• Midsummer:Another update. This set shows the latest growth as well as our recent lawn smothering and path building activities.
  • Late Summer:Lots of plants in bloom as August and September are upon us. There are a ton of pictures in this set. This was a very exciting summer for Native Suburbia.
  • Autumn:It is the end of another growing season in Native Suburbia. Take a final stroll around the yard with us.

2007

  • Winter:Last summer's plants are still standing through the snow, the rain garden pond provides interesting scenery, and the animals brave the cold.
  • Wasp vs Caterpillar:Guess who wins when wasp (Polistes dominulus) meets caterpillar (Nymphalis antiopa).
  • Spring:Another exciting spring rolls around. Take a look as Native Suburbia awakens from its winter slumber.
  • Midsummer:The backyard is really starting to show some maturity this year. Things are filled in nicely and we continue to find something new every day.
  • Late Summer:Another summer winds down. So much happened during this growing season. It is difficult to accept that we are reaching the end. Take a look at these pictures to see what Native Suburbia looks like at the end of its third summer.
  • Later Summer:Maybe we called the end of the game a little prematurely. There is still plenty happening in September.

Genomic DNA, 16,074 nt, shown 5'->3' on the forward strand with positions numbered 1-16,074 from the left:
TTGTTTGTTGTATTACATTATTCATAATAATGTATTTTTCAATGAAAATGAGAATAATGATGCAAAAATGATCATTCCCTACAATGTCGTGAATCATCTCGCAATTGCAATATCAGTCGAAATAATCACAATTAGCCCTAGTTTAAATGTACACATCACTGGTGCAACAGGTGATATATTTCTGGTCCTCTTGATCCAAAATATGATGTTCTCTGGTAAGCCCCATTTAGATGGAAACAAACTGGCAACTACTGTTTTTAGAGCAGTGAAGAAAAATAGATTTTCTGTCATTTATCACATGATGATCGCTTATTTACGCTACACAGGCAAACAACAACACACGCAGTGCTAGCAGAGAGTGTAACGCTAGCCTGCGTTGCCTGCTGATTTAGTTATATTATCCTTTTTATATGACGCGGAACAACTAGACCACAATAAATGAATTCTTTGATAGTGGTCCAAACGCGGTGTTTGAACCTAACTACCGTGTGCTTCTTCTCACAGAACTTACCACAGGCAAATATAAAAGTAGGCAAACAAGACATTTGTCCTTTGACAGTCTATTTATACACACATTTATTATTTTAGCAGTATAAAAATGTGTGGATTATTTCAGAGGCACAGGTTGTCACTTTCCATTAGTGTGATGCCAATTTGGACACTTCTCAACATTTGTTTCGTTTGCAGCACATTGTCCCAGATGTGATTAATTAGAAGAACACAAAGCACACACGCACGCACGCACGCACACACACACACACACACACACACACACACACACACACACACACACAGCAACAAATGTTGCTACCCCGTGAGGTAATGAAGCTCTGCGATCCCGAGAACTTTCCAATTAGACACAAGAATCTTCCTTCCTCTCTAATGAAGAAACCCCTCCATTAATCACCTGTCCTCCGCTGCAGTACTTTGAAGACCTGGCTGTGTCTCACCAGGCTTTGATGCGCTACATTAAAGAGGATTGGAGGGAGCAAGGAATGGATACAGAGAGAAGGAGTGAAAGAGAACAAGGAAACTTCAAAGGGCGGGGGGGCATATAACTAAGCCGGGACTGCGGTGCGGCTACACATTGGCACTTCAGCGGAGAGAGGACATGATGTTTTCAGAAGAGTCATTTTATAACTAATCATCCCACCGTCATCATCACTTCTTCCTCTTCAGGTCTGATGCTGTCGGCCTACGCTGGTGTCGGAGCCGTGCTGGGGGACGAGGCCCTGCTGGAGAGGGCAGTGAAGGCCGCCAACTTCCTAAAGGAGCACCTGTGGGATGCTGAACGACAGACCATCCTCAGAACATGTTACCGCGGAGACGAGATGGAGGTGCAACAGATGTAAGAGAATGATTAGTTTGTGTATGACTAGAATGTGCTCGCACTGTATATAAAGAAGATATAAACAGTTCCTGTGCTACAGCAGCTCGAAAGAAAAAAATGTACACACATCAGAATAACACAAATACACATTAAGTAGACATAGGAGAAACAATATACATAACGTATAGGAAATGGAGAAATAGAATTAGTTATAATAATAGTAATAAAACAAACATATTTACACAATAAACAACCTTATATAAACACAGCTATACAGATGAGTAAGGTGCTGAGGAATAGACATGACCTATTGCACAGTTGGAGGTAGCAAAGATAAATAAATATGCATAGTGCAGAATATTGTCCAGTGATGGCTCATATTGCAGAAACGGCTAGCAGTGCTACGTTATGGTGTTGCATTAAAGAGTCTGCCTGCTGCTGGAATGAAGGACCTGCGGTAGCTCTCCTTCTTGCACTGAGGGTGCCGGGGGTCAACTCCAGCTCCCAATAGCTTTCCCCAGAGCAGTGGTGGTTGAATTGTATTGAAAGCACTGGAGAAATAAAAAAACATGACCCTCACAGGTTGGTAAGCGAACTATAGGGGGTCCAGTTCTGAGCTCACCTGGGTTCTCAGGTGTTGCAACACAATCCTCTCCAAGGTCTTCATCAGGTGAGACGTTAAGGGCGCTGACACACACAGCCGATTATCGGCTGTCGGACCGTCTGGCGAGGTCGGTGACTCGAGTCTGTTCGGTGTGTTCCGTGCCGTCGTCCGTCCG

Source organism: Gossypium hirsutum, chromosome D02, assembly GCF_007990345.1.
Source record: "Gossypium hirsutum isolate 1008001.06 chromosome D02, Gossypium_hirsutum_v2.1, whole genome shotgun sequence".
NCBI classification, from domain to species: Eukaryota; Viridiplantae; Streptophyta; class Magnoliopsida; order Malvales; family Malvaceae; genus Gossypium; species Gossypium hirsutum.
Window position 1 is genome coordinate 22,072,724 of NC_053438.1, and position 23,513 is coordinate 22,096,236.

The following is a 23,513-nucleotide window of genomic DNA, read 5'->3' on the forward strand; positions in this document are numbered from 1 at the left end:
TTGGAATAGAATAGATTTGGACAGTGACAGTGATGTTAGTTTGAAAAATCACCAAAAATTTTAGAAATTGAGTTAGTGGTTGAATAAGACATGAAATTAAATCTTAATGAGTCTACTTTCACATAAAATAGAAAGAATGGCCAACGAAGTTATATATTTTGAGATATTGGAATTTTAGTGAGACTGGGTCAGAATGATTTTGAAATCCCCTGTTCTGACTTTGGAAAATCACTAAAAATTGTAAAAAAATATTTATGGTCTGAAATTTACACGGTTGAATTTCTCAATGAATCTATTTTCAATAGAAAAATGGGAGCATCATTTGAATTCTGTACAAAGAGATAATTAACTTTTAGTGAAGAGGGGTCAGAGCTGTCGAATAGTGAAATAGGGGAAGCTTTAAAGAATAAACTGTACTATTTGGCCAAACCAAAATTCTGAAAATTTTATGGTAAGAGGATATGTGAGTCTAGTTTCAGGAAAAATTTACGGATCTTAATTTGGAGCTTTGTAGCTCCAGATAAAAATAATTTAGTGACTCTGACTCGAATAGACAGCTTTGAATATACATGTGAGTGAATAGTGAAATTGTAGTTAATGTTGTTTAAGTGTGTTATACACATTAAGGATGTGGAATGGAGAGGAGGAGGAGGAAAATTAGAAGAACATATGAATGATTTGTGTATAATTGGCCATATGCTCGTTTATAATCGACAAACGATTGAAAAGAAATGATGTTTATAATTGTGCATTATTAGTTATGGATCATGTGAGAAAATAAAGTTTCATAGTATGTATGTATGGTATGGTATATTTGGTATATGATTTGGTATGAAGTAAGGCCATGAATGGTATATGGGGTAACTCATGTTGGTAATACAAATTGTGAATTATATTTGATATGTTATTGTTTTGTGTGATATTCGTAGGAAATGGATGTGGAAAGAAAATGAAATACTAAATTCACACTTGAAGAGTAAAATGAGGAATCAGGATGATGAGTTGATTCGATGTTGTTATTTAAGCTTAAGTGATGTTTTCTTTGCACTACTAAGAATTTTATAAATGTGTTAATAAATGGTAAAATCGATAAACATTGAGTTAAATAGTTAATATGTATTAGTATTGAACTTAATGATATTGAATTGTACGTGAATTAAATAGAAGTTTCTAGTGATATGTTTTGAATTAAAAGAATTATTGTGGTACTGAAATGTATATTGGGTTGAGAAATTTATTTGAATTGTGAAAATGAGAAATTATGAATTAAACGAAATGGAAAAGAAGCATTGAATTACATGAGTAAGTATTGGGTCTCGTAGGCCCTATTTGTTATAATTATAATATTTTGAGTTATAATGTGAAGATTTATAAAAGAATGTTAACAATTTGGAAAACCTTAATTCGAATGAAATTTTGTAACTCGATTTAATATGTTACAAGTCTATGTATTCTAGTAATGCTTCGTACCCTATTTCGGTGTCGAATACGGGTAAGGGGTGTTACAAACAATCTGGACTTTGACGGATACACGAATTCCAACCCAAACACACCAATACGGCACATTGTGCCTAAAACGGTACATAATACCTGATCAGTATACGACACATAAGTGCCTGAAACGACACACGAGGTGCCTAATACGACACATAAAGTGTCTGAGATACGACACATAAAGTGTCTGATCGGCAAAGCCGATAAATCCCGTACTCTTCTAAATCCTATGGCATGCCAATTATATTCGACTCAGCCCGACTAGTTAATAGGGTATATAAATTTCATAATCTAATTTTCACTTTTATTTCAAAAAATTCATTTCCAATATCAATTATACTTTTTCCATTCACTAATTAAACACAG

• Autumn:The growing season is over, but there is one last splash of color to keep visitors to Native Suburbia interested.

2008

  • Winter:These pictures are a lot like last year's, although there are a few more dried plants sticking up through the snow. I continue to post sets like this to document the complete progression of Native Suburbia over the years and through the seasons.
  • Spring:What's happening this Spring? As usual everything is waking up after a long winter. If you don't pay close attention, it may seem that these pictures are the same as last year. There are plenty of familiar faces of course, but some new plants have joined us as well. In addition to the usual "tour" pictures, this set also represents a shift towards more specimen shots. I think that the changes from year to year and season to season have been covered pretty thoroughly, so there will probably be less of the tour pictures in the future.
  • Summer:The summer of 2008 brought an explosion of vibrant blooms and a lot of birds, butterflies, and bees.

2009

  • Year in Pictures:This year I boiled the entire Native Suburbia experience into a single set of pictures that cover from Spring to Winter.

2010

  • Spring Mow:Burning is the preferred method of maintaining prairie landscaping but, due to the close proximity of the neighbors, we had to find an alternative. Once a year I mow the entire yard to chop up all of the old plants. This speeds their decomposition and opens the ground for a new season of growth.
  • Spring to Winter:Another year in the life of Native Suburbia. Follow me and watch for the changes.